85

I need to access list names inside the lapply function. I've found some threads online where it's said I should iterate through the names of the list to be able to fetch each list element name in my function:

> n = names(mylist)
> mynewlist = lapply(n, function(nameindex, mylist) { return(mylist[[nameindex]]) }, mylist)
> names(mynewlist)
NULL
> names(mynewlist) = n

The problem is that mynewlist loses the original mylist indexes and I have to add that last names() assignment to restore them.

Is there a way to give an explicit index name to each element returned by the lapply function? Or a different way to make sure mynewlist elements have the correct index names set? I feel mynewlist index names could be wrong if lapply does not return the list elements in the same order than mylist.

1
  • I keep coming back to this post. Following the answers below, you can directly assign the list items as names via n <- names(mylist) %>% `names<-`(c(.)) after loading dplyr. Commented Mar 12, 2019 at 21:26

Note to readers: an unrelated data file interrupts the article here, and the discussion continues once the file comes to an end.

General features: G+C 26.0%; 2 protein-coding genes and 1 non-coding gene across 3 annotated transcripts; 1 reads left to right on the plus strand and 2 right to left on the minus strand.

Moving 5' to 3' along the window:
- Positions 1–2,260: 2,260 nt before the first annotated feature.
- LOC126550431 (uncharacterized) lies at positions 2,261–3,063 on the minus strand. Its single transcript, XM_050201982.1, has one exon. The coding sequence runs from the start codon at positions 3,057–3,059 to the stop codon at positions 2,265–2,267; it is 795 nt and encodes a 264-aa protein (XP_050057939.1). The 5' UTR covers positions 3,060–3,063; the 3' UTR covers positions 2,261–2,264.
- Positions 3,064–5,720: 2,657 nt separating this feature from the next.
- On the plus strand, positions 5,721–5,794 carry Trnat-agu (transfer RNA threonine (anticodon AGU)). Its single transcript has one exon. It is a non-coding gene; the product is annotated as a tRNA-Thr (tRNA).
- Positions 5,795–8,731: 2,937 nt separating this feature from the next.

6 Answers 6

91

I believe that lapply by default keeps the names attribute of whatever you are iterating over. When you store the names of myList in n, that vector no longer has any "names". So if you add that back in via,

names(n) <- names(myList)

and the use lapply as before, you should get the desired result.

Edit

My brains a bit foggy this morning. Here's another, perhaps more convenient, option:

sapply(n,FUN = ...,simplify = FALSE,USE.NAMES = TRUE)

I was groping about, confused that lapply didn't have a USE.NAMES argument, and then I actually looked at the code for sapply and realized I was being silly, and this was probably a better way to go.

5
  • Yep, this works. I still have to create 'n' though via n = names(myList). Two calls to names(myList), once to create n, the second to set n attributes. Commented Feb 27, 2012 at 18:31
  • 3
    You could replace the second with names(n) <- n though. Commented Feb 27, 2012 at 18:43
  • 1